In helping our members develop a world class and world beating strategy he asked the question “who are your customers?” Nothing new there you might think, (although members were challenged like never before and it became clear that their understanding was more than a little patchy in places), but his follow up question was most profound: “who aren’t your customers?”
Too many companies believe their products and services can be bought by everyone, and whilst this might be technically true, I don’t believe it’s possible to do so. The attempt to market to everyone will result in connecting with very few as you become vanilla, beige, bland; not standing out to anyone in an attempt to appeal to all.
A quick look at a dozen estate agencies’ web sites reveals that they all have a tab saying “Landlords” and on this page they describe their letting service in general terms. But who is the customer? Does someone letting out their home for 2 years, as they take a job overseas, have the same issues, concerns and interests as a landlord with a portfolio of 10 or more properties? Does a first time landlord require a different approach to one who has let properties for a decade or more? Is a landlord with a property suitable for students to rent requiring a different service to someone with a holiday cottage?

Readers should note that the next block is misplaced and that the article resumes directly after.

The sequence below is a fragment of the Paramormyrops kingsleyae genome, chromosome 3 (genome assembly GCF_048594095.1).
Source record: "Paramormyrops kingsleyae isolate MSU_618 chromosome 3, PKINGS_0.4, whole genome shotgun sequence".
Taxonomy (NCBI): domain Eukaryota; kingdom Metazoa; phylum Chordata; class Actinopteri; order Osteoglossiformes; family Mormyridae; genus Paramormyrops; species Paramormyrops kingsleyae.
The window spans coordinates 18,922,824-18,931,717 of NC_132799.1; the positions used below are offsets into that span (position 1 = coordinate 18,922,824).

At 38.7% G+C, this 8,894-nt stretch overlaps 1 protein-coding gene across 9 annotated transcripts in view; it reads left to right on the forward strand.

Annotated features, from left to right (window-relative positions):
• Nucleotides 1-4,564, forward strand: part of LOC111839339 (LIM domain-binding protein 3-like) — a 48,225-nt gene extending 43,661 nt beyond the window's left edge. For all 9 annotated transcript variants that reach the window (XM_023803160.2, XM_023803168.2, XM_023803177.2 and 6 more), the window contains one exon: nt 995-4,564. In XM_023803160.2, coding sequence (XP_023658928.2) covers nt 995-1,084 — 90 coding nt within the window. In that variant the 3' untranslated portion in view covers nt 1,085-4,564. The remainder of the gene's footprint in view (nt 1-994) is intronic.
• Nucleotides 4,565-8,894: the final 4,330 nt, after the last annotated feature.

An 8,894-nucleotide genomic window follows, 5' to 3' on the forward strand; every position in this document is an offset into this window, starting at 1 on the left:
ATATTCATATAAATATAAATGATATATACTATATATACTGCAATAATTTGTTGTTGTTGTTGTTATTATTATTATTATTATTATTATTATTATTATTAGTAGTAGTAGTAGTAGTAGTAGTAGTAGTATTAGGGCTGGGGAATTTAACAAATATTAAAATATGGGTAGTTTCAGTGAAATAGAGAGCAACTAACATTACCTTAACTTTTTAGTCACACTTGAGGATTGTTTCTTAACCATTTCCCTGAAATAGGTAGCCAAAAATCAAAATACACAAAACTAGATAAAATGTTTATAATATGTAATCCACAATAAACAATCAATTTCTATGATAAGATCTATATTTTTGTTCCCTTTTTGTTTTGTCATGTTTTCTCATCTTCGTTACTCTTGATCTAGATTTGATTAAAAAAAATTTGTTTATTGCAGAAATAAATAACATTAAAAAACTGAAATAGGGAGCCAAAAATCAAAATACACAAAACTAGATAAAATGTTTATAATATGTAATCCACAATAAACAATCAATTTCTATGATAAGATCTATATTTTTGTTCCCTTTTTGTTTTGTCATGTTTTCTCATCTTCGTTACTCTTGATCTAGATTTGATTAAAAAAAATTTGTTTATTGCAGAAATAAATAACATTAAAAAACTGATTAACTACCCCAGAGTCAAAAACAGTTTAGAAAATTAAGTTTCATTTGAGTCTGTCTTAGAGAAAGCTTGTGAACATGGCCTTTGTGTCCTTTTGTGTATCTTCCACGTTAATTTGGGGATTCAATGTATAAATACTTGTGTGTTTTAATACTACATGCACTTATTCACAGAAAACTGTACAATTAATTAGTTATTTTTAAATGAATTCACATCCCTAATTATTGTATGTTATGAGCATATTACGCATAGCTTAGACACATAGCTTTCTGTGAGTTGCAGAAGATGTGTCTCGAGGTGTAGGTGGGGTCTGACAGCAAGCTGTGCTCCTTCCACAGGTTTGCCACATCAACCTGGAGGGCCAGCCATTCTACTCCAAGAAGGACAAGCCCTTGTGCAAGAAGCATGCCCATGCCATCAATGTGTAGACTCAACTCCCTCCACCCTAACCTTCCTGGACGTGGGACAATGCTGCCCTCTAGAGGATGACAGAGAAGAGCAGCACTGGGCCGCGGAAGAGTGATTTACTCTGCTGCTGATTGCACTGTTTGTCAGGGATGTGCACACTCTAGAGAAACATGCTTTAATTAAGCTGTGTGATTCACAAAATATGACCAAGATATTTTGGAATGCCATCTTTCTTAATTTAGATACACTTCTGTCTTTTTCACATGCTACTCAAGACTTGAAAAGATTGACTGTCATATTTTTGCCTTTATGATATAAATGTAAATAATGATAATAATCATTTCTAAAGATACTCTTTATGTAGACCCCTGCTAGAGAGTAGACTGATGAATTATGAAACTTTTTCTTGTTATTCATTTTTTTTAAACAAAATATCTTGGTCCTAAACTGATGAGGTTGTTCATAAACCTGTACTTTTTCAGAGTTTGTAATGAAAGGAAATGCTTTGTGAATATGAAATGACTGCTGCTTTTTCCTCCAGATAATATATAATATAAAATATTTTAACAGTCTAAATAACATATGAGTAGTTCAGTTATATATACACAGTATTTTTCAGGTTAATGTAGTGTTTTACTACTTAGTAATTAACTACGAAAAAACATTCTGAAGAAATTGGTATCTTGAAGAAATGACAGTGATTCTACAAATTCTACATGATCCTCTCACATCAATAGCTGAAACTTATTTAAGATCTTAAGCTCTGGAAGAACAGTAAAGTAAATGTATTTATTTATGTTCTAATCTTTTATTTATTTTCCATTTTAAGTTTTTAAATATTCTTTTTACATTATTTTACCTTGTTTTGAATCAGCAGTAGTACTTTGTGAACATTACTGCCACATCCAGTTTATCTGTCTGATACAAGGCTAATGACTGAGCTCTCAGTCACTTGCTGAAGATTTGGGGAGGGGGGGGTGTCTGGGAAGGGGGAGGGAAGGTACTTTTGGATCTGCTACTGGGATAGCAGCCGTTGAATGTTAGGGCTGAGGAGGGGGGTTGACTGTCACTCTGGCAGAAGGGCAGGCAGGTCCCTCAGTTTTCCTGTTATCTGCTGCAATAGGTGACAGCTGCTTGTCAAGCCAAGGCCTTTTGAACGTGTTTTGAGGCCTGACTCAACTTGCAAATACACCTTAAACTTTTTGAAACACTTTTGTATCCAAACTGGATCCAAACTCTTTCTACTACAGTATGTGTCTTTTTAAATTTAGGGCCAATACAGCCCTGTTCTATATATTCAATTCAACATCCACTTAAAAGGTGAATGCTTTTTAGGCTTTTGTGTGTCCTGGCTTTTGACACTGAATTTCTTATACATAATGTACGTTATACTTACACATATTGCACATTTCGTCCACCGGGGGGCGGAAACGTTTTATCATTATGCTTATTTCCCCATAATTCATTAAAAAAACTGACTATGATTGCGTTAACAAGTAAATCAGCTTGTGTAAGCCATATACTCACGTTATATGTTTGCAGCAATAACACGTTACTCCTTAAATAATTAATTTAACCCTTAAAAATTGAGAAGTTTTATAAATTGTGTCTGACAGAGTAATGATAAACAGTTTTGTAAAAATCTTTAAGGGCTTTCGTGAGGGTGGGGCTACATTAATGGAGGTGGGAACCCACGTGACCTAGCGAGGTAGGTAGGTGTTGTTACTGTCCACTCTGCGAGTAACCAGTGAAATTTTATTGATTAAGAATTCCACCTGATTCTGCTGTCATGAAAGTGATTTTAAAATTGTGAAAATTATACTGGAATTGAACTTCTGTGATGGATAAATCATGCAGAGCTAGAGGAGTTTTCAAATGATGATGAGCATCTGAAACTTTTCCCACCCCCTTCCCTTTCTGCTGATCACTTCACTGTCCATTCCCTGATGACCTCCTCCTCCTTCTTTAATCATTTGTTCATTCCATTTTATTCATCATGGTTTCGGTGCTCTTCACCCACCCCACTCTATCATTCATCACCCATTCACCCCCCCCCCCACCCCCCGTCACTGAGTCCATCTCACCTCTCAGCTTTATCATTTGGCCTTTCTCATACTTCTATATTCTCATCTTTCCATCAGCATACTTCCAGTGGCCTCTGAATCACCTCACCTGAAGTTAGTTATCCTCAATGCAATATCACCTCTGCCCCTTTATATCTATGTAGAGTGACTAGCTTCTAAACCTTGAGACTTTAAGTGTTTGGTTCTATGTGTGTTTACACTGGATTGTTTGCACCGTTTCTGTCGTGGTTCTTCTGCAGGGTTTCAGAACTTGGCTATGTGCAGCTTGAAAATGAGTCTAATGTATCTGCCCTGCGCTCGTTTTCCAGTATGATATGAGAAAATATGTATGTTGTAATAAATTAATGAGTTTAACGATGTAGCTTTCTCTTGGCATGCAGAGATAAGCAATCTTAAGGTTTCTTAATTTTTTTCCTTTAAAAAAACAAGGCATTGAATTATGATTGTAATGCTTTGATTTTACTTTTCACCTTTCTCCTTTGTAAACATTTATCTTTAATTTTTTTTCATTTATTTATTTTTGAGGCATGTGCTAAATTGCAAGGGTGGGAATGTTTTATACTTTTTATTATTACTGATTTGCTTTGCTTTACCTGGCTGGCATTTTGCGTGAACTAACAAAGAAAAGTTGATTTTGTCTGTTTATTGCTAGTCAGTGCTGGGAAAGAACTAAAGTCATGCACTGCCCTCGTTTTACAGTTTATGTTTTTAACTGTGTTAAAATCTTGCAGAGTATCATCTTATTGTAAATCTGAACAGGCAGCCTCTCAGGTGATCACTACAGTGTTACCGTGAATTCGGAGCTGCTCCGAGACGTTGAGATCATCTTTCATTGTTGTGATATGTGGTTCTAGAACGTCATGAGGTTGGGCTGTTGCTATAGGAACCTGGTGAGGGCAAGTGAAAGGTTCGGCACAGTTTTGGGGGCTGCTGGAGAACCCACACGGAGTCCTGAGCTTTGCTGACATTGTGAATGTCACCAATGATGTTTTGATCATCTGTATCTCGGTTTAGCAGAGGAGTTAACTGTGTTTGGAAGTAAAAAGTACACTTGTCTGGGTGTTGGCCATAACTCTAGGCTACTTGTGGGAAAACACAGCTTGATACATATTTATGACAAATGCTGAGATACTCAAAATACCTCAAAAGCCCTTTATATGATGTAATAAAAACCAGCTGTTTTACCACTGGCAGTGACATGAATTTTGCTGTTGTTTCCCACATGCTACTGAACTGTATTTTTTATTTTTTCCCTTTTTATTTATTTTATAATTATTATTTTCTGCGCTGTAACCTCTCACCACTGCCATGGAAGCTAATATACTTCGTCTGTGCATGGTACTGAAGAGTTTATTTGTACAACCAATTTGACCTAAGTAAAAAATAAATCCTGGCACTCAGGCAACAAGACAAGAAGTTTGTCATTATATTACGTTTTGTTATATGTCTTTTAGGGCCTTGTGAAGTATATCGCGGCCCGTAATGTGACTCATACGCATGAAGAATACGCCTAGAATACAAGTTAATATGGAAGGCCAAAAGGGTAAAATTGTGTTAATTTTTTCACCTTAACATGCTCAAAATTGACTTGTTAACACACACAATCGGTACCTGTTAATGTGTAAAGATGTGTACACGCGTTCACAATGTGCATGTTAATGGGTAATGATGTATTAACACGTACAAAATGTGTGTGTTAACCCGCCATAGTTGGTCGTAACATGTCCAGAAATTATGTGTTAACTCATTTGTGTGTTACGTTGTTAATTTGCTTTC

I’m not saying you can’t service different markets but I think it’s very difficult if not impossible to serve them all, so the first thing Rowan Jackson suggests is to identify the people you don’t want as customers and then ignore these groups. Having narrowed down your target audiences, you can then seek to engage with each but to do so requires either different brands or clearly defined, individually tailored propositions.
One company that understands this really well is Moneypenny. On their home page they state “We look after your telephone calls. That’s all we do. We do it superbly.” Moneypenny decided many years ago that they would not make outbound calls and people wanting this service were not their customers. However, people who want their inbound calls answered were all potential prospects. Despite this they still had too broad an audience so, as you can see from their homepage, they cleverly provide two options:
• Entrepreneurs and smaller businesses
• Larger businesses
Having selected one, the customer is then offered products suitable to their size and need.
Many people won’t get this concept and will continue to believe they can be all things to all people but take a look at the most successful brands, whether they be global such as Apple, BMW or Nike, or homegrown such as John Lewis, Waitrose, Virgin and Dyson – they might all be available to everyone but in fact they market to carefully selected targets – so should you.